Author: Renae Kaye
Series: Safe, #2
Released: May 2nd 2016
Length: 270 pages
Source: Publisher for review
Buy: Dreamspinner Press
Andrew and Paul learned about God and Jesus in different churches and realize their views of spirituality are worlds apart.Andrew was raised Catholic and was told his homosexuality was a sin. For his entire life, he hid the truth. He married and had children to present a façade to the world—that of a straight man. It’s not until he has an affair with Paul, who shows him a different side of Jesus, that Andrew realizes he can be gay and still believe in God. Paul’s Jesus is one of acceptance and love, and in Paul’s church, being gay is not a problem.For Paul and Andrew, falling in love is the easy part of their journey. They must make it through the fires of cheating, being discovered, Andrew’s wife leaving, the necessities of childcare and family life, the demands of their jobs, and working on their commitment to each other. Only then can they be safe in each other’s heart.
Those of you who are familiar with Renae Kaye’s work probably know her as this bright little Aussie ray of sunshine. Her books are always clever, always honest, always heartfelt, but they rarely follow any usual romance tropes and angst is a word that’s simply missing from her vocabulary. I honestly love everything about Renae and her books have become comfort rereads I pick up when I want to smile, laugh outright and generally feel good about myself and about the world.
Because of this, Safe in His Heart came as a complete surprise. It’s a pretty serious book that represents a new direction for Renae. It’s mostly about that uncomfortable place between religion and conviction, about catholic guilt and living the life you think you’re supposed to and not the life you actually want to live. The truth of the matter is that Safe in His Heart is a necessary book. Finding balance between what we’ve been taught to believe and what we know is right in our hearts and minds is difficult not just for LGBTQAI folks, but for us allies as well. As someone who’s a former catholic precisely for this reason and who’s struggled with these issues for a very long time, I applaud Renae for choosing this direction in her latest book.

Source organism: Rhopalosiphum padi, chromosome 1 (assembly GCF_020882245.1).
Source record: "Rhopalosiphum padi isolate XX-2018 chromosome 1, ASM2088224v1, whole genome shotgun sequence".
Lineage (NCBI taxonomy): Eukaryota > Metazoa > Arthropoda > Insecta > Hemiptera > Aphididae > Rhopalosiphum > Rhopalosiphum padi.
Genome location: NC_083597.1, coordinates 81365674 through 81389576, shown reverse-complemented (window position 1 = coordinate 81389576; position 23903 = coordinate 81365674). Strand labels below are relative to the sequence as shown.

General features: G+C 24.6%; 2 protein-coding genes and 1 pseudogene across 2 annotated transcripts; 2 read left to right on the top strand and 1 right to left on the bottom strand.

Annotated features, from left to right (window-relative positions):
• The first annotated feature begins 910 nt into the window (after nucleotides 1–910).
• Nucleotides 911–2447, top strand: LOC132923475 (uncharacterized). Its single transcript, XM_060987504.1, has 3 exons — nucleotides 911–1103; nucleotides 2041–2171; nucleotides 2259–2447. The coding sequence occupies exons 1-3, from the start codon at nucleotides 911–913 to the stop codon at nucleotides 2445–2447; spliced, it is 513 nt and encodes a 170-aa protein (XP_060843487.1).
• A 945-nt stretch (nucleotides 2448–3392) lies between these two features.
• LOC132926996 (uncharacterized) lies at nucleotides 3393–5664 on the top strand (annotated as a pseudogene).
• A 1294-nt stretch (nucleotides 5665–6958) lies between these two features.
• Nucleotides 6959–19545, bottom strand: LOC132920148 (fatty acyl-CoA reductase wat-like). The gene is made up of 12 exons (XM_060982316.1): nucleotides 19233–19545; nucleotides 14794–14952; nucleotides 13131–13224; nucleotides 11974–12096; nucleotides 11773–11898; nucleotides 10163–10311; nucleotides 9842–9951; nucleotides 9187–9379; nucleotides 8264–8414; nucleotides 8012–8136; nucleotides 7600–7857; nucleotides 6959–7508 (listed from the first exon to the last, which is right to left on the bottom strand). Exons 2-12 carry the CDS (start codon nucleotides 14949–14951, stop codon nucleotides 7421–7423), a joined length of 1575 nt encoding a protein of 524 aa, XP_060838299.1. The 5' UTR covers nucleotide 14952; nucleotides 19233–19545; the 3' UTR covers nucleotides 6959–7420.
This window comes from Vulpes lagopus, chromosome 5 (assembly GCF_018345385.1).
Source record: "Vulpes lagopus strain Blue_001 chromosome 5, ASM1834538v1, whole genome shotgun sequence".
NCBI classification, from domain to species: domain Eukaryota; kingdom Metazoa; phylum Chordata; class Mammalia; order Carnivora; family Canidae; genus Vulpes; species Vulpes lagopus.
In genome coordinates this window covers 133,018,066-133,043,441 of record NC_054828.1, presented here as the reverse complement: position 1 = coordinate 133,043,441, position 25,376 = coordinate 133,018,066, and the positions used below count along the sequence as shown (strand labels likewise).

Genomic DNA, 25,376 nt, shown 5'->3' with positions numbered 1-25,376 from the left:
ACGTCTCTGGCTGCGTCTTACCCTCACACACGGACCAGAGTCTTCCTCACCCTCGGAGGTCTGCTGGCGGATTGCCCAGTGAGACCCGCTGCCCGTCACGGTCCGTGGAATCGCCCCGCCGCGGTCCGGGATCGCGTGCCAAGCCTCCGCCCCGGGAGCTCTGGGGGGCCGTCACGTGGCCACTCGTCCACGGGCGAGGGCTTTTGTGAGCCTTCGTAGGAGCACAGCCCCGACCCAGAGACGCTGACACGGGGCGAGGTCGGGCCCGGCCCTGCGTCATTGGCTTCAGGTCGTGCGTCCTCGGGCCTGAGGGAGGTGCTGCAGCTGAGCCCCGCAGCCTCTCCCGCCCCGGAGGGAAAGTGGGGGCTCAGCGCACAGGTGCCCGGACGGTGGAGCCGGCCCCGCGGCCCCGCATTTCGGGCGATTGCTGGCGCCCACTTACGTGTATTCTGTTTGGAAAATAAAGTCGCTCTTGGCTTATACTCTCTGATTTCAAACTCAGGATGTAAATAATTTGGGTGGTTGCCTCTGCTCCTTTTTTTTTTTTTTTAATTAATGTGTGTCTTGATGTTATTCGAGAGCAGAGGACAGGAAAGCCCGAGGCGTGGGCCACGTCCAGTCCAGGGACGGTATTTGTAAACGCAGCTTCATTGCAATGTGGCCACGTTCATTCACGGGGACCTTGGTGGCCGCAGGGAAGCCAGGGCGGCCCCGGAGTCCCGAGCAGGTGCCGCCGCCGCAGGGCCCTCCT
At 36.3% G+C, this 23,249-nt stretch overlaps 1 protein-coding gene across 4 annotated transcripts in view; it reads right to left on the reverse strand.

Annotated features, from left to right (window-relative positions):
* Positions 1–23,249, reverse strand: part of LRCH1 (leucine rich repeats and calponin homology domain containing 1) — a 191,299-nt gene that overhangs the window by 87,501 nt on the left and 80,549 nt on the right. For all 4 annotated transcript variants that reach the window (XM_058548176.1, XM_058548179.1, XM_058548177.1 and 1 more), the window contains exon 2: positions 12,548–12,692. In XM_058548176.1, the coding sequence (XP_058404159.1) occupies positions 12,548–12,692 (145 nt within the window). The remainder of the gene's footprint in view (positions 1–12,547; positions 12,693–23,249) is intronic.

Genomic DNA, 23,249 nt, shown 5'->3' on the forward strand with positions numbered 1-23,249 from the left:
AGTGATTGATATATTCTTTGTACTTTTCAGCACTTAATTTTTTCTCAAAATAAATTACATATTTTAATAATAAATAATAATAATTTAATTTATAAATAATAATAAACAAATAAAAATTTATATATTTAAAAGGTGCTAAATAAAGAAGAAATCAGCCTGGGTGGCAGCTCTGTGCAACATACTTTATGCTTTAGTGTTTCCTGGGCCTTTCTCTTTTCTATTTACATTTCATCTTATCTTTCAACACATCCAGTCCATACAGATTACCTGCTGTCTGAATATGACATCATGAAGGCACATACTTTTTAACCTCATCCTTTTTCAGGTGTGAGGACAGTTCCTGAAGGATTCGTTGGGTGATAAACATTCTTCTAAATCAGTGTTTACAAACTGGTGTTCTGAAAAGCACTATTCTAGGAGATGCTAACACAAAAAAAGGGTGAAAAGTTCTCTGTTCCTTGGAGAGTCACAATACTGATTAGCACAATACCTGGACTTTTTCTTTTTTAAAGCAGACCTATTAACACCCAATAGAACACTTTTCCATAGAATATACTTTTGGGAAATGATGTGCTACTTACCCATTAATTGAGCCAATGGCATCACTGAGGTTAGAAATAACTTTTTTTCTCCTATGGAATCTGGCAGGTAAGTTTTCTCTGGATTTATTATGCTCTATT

His whole life Andrew was told that being gay is dirty, wrong, sick, so he did what he had to do, married a woman he didn’t love and had two kids he pretty much lives for. That doesn’t stop him from having anonymous hook ups in gym showers, however. It’s easy to see Andrew as a coward and judge him, but while he does fear his parents and the rest of his community, the vast majority of his problems are actually internal. The self-hatred and the guilt are what’s stopping him from being true to himself.
We’ve met Paul in Lon’s story, but here we finally get to know him as the brave, bright person that he is. Paul’s religion taught him a completely different lesson from Andrews, which means that being openly gay was never an issue for him. But when he falls for Andrew, all his principles are soon forgotten. The two start an affair that’s as unhealthy for Paul as it is necessary for Andrew.
For the most part, I wanted to shake Paul and force him to dig up his self respect. Although I understood Andrew, I was extremely uncomfortable with how he treated Paul, how he thought about his children and how he preached his misguided beliefs. Even when he chose Paul, I wasn’t convinced in his truthfulness. Mostly I felt that the circumstances forced him to make that choice. So even though I feel that the subject of this book is a necessary one, I also feel that Renae could have handled some things better. I was bound to feel uncomfortable at some point, but I was actually uncomfortable for all the wrong reasons.
Unlike Renae’s other books, this one is not to be chosen for entertainment alone. It makes you think, and even when you don’t like the direction it takes you in, I’d say Renae’s goal was achieved.
A copy of this book was kindly provided by the publisher for review purposes. No considerations, monetary or otherwise, have influenced the opinions expressed in this review.